Michael Catanzaroâ€™s commitment to the University of San Diego is epic. The 30-year-old has a pair of degrees from USD â€” a bachelorâ€™s in political science and a masterâ€™s in leadership studies â€” bringing his tenure as a member of the USD family to an impressive 13 years, including eight as an employee in various campus departments.
Now he’s taken on a new role: Catanzaro was named interim director of sustainability in June, a position that dovetails nicely with his job title as special projects coordinator for finance and administration in the Office of the Vice President.
The universityâ€™s commitment to sustainability â€” one of several strategic directions initiatives set forth by USD President Mary E. Lyons â€” was implemented in the 2007-08 school year. A sustainability task force, representing a wide cross-section of the campus, has already implemented on-campus programs and events as well as a newsletter to promote USDâ€™s efforts.
Catanzaro is committed to guiding the university’s efforts toward building new, sustainable habits. He’s already spoken with other colleges about their sustainability efforts, has heard opinions from people on-campus is ready to start getting more Â information out to the public about USDâ€™s commitment to a sustainable campus.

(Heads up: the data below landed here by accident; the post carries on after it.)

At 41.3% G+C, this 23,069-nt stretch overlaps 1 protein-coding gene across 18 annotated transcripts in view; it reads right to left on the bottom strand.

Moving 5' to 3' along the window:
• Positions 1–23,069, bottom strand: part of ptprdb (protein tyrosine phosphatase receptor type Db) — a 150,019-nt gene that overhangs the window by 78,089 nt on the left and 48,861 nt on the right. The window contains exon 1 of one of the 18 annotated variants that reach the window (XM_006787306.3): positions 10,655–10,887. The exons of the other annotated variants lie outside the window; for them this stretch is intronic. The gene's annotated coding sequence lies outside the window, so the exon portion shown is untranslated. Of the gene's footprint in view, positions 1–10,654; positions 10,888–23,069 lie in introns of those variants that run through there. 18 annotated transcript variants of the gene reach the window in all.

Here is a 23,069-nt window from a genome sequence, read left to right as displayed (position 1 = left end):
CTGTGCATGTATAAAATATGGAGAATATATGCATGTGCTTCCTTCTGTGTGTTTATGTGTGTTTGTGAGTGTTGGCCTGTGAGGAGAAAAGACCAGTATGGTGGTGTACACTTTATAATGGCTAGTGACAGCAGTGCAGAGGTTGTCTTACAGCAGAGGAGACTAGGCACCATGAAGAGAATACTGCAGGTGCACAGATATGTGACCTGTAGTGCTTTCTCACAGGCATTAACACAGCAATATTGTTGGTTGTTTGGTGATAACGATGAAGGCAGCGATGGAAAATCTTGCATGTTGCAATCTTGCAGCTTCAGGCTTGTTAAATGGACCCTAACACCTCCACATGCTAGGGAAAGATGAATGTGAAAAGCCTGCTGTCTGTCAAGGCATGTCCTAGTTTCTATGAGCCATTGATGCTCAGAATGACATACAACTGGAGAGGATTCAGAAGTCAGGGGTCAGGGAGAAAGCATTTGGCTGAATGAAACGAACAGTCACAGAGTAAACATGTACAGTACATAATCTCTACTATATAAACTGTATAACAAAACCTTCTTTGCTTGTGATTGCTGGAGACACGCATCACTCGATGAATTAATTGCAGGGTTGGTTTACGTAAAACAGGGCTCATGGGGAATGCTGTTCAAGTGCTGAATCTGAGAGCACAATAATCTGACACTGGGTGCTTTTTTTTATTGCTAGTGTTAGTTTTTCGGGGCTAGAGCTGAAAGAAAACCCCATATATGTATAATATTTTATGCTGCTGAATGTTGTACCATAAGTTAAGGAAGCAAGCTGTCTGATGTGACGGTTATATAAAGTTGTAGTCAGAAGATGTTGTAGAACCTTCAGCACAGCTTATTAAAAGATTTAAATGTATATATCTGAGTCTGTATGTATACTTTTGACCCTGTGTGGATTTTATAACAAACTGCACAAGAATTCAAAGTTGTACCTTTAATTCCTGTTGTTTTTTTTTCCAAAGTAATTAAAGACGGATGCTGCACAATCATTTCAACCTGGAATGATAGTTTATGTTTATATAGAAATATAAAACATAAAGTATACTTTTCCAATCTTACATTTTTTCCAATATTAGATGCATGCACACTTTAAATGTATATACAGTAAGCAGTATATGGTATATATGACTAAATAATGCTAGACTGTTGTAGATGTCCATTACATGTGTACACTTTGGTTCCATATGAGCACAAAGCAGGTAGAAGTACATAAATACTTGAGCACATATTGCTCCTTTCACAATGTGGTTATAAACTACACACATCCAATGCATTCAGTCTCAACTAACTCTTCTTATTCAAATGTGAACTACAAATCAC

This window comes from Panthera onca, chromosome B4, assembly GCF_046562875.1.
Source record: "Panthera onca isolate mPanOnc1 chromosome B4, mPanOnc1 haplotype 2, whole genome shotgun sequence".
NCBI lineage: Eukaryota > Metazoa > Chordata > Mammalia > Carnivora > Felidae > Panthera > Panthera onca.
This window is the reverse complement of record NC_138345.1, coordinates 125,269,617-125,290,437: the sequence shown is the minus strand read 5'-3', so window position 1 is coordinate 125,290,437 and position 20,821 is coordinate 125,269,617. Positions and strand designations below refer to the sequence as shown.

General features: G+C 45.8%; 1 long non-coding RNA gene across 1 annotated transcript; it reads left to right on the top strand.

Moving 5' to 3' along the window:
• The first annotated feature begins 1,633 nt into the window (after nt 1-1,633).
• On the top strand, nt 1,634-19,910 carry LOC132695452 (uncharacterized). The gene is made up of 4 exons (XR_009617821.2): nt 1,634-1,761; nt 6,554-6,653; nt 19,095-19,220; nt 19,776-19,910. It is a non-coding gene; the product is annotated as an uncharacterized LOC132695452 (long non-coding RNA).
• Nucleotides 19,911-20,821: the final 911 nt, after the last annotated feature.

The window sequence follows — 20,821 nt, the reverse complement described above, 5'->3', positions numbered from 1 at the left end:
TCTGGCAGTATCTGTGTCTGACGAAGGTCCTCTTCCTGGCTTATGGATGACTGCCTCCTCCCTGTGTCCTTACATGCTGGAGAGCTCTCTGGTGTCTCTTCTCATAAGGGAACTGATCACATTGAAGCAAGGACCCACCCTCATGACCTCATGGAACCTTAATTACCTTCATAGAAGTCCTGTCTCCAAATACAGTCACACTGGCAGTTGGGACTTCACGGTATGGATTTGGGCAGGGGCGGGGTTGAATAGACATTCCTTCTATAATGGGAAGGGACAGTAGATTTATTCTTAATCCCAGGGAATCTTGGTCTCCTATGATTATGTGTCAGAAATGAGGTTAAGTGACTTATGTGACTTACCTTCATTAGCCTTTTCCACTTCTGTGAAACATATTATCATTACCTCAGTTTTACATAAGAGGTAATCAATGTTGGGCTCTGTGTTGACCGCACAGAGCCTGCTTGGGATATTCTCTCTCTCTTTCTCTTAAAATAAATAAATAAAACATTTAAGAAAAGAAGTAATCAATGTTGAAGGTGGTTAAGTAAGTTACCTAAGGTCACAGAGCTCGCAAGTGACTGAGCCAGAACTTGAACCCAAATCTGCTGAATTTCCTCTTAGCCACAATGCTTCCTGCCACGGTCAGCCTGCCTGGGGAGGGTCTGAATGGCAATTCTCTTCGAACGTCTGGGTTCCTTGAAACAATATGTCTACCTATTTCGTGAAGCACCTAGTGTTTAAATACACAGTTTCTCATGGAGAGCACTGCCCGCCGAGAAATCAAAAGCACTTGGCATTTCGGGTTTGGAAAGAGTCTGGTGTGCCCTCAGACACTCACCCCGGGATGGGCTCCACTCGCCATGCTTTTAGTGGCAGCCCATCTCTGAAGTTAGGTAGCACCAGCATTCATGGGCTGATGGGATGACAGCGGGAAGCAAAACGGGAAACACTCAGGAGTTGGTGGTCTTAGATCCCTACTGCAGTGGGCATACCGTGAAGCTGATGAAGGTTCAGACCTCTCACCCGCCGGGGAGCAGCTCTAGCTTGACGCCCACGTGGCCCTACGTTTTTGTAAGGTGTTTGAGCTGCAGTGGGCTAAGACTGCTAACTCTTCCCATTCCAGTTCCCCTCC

â€œI want to find out what our niche is,â€ he said. â€œI want to see where we can be leaders, what we can do well and be excellent in and what will be most beneficial to (USD).â€
Catanzaro cited three critical areas needed for any plan to work: â€œThe three pillars of sustainability are environmental, financial and social.â€Â He’s pleased with what heâ€™s already learned about USDâ€™s efforts, which include:
- Retraining the amount of water used to beautify the numerous spaces on campus. Catanzaro credited Roger Manion, assistant vice president for facilities management, and his staff. â€œThe campus doesnâ€™t require an exorbitant amount of water. Other places are talking about learning that, but weâ€™ve done it,â€ Catanzaro said.
- Energy consumption hasnâ€™t increased on campus in the last few years, all despite an influx of new buildings on campus. Catanzaro again credits Manion and his staff for their work.
- The Student Life Pavilion, scheduled to have its grand opening in September, is USDâ€™s first LEED-certified building, a recognizable symbol for green building techniques.
â€œWeâ€™re doing some great things,â€ Catanzaro said.Â The â€œdoingâ€ part is what matters most to Catanzaro, who said he plans to study for a test later this year and become a LEED-certified expert.Â â€œAt USD, as a Catholic institution, we have a responsibility to teach and educate about (sustainability). Itâ€™s about awareness, but itâ€™s also about doing. You canâ€™t just teach something, you have to show it and do it. Thereâ€™s no better way for people to learn than by experiencing and doing. We need to be leaders in terms of how we do things and then how we educate people about how we do them.â€Â
â€” Ryan T. Blystone
To learn more about USD’s commitment to sustainability, click here.